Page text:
I’ve seen a few of these in my time and enjoyed some. I’ve also occasionally managed to be “too busy” or have holiday “already booked” for ones that I really didn’t fancy. One department I used to work in did actually have a real army assault course as a team building activity. That was one of the ones I managed to be “too busy” for. Of course I heard the stories the following week. Apparently the worst bit was a pipe submerged in muddy water that you had to hold your breath and crawl through. Now that doesn’t sound very pleasant to me, and not surprisingly, some people flat out refused to do it. Other (less senior or less strong-willed) people didn’t want to do it but did it either because of peer pressure or because they felt they were expected to do it by the enthusiastic senior people in the department. (The unenthusiastic senior people were the ones like me who stayed away.) (more…)
Here’s a good business cliché, the sort that David Brent would use:
“Your people are your most important business resource.”
But if you look at how many businesses are run, you might assume that people are only a useful business resource because they are cheaper than robots. Work for a big company, and you might occasionally be asked to take part in an employee satisfaction survey which, after much paperwork and editing of spreadsheets will lead to insights such as “10% of junior employees don’t trust their boss, up from 8% two years ago”. Work for a smaller company, and you might see an old-fashioned suggestion box neglected in a corner of the office or factory (with a three-year-old piece of paper folded up inside asking for a better kettle for the kitchen).
Isn’t that a waste?
Don’t you think that maybe, just maybe, your people think about what they are doing and how they could do it better? Even better, maybe your people think about what you are doing and how you could do it better. Best of all, maybe your people think about what your organisation is doing and how it could do it better. (more…)
If you read cartoons like Dilbert, one common theme you’ll come across is that of the poor downtrodden worker who knows more about his job than his boss. In Dilbert’s case, he’s a hardworking and brilliant engineer. His ‘pointy-haired boss’ is pretty clueless about Dilbert’s work and, well pretty much everything really. Above the pointy-haired boss are a number of vice presidents and executives who are better paid than the pointy-haired boss but seem equally clueless.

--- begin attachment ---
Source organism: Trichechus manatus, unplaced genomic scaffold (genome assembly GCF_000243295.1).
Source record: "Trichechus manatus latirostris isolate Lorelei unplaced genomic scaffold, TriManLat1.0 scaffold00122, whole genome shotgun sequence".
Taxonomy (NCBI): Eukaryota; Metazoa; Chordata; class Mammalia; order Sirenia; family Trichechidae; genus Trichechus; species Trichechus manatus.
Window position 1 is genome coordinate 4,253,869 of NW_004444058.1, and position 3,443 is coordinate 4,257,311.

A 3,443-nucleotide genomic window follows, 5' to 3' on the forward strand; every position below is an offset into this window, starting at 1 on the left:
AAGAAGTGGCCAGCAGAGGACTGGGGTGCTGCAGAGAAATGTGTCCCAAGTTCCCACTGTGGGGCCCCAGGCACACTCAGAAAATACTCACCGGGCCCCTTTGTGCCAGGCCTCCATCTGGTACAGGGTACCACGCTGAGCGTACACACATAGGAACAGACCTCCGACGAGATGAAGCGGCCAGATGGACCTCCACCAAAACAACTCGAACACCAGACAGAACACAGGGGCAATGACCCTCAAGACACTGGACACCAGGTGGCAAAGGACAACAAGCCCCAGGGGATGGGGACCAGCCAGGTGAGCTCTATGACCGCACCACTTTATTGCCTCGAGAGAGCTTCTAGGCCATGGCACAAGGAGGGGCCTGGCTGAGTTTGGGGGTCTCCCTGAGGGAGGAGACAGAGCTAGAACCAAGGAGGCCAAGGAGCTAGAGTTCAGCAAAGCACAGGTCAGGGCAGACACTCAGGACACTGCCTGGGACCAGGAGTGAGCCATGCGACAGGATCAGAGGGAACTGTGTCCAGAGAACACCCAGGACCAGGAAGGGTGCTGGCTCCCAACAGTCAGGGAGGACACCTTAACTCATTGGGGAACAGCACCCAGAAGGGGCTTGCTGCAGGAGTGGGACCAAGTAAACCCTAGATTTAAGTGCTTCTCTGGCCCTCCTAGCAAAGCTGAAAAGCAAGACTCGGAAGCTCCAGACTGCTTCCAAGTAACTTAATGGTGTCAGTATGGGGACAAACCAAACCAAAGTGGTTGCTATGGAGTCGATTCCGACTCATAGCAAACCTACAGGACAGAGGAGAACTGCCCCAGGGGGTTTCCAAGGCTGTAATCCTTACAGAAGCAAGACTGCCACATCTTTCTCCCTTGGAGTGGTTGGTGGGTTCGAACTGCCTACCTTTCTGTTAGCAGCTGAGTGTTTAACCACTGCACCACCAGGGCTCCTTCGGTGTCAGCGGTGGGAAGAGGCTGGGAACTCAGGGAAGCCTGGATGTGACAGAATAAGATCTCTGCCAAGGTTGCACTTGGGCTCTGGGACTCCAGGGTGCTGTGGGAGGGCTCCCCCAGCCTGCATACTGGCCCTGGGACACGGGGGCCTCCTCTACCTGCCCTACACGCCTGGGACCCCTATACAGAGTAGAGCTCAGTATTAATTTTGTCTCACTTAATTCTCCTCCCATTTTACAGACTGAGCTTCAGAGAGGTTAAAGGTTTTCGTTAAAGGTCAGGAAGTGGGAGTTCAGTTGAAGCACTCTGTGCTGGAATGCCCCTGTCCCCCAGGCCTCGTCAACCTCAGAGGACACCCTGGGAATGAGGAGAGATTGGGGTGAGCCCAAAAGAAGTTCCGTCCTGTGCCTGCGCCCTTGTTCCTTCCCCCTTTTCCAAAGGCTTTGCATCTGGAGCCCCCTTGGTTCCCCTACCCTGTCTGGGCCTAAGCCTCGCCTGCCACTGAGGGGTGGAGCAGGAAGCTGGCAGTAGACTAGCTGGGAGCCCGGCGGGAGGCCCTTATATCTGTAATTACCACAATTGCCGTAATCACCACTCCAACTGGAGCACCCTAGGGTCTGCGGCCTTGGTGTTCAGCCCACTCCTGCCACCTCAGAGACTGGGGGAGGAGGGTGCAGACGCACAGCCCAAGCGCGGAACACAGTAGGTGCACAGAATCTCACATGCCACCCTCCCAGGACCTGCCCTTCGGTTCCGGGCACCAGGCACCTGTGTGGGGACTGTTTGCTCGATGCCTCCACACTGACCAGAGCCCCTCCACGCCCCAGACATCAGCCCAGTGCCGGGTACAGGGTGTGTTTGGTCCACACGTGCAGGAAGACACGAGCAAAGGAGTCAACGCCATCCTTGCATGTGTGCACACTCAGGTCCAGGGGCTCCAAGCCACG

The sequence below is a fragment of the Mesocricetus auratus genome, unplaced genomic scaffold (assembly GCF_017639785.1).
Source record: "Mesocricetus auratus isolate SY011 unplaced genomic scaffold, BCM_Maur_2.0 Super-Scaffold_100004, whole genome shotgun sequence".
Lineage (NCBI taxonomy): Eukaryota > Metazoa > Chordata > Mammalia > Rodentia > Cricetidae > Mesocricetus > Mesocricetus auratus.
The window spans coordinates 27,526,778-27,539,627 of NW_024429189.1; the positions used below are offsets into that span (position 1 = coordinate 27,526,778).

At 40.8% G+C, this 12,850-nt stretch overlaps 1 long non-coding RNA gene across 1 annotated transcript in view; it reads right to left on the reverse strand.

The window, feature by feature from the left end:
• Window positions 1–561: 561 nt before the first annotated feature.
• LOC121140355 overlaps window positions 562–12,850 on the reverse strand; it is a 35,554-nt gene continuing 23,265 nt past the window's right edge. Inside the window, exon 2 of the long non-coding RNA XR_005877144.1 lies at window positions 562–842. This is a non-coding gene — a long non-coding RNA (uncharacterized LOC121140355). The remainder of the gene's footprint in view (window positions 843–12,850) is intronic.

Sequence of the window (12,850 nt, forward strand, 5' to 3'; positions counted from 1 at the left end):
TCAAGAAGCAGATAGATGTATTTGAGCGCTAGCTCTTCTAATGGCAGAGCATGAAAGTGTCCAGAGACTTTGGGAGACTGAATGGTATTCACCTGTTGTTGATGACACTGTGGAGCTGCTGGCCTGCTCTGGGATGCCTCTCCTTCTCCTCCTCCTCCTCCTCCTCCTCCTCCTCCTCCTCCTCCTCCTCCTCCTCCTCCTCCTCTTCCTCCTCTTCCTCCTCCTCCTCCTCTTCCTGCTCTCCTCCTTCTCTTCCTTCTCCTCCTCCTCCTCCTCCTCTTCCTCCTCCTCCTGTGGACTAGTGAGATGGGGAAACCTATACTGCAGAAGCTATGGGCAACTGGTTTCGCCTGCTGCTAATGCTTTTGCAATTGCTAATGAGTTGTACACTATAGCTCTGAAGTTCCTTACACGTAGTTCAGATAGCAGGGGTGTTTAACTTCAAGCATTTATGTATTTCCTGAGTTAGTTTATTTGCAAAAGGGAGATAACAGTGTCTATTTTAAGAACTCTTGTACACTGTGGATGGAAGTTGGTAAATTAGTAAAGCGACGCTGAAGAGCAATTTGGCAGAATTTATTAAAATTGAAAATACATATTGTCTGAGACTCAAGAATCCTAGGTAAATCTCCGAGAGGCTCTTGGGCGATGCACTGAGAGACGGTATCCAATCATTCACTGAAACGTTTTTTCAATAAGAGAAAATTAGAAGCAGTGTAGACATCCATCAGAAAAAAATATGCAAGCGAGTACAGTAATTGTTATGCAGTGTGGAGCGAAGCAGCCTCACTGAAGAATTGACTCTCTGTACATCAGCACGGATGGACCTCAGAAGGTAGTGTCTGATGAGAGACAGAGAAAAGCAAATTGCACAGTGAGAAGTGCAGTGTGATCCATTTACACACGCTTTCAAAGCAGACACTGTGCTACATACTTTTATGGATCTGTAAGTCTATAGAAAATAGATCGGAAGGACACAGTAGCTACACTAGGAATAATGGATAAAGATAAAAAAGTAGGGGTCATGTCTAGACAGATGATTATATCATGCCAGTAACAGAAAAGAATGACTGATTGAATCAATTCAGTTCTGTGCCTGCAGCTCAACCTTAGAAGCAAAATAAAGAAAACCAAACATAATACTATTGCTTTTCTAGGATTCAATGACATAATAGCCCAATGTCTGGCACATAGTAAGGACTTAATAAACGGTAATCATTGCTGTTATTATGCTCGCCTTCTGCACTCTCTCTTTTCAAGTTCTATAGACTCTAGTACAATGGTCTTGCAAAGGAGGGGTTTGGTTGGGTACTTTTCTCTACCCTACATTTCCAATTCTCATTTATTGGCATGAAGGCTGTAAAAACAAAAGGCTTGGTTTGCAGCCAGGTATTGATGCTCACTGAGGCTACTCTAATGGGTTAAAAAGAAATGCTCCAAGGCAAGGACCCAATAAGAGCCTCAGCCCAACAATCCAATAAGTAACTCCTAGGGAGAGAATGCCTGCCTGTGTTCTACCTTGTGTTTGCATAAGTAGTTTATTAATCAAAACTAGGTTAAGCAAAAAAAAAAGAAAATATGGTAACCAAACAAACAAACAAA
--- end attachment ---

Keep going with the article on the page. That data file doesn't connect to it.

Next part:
I wonder how many medium and large businesses have structures like this. Well, one of the things that being an external auditor for many years taught me is that the answer is probably “too many”. Too many firms have a level of management in between the people at the top who get to make the really big, really important decisions and the people who actually do the work or run the departments. (more…)
In my last Clare Associates blog post, I looked at aggregate demand curves and aggregate supply curves. We know that for a given product, demand is higher if the price is lower and supply is higher if the price is higher, and how in a competitive market, the market price will tend to the intersection of the two curves.
Now if we know that demand is higher if the price is lower, the next question to ask is this:
How much will demand increase in response to a price decrease?
The answer is all about elasticity.
For many years now, I’ve spent a fair amount of time in local school sixth forms (helping to run this). One thing that surprises me about schools today is how few of them teach economics. While it’s true that you don’t need an economics degree to run a business, some of the theory will help you.
Supply and demand is one of those things that even people without an economics background can grasp quite easily, and if they think about for a bit, can probably work out. But if you understand supply and demand in the way that economists do, you’ll be able to understand slightly more advanced concepts like elasticity, which will be directly relevant to your business. More on elasticity in ‘Important Economics Concepts Every Businessman Should Know, Number 3: Elasticity’…
Important Economics Concepts Every Businessman Should Know, Number 2: Supply and Demand (more…)
A man starts work as financial controller at a big company.
It’s a good job. The pay is good, his boss (the Finance Director) likes him and the people who work for him do their jobs well.
A few years later, it’s time for the FD to retire. The financial controller applies for the FD’s job, and gets it. He’s very happy.
At the old FD’s retirement party, the financial controller asks his old boss if he has any advice for him in his new role. The old FD says “I thought you’d ask me that. Take these two envelopes. If ever the excrement hits the fan and the walls come down, open the first envelope. It will tell you what to do. If after that, something else happens, well then you open the second envelope.” (more…)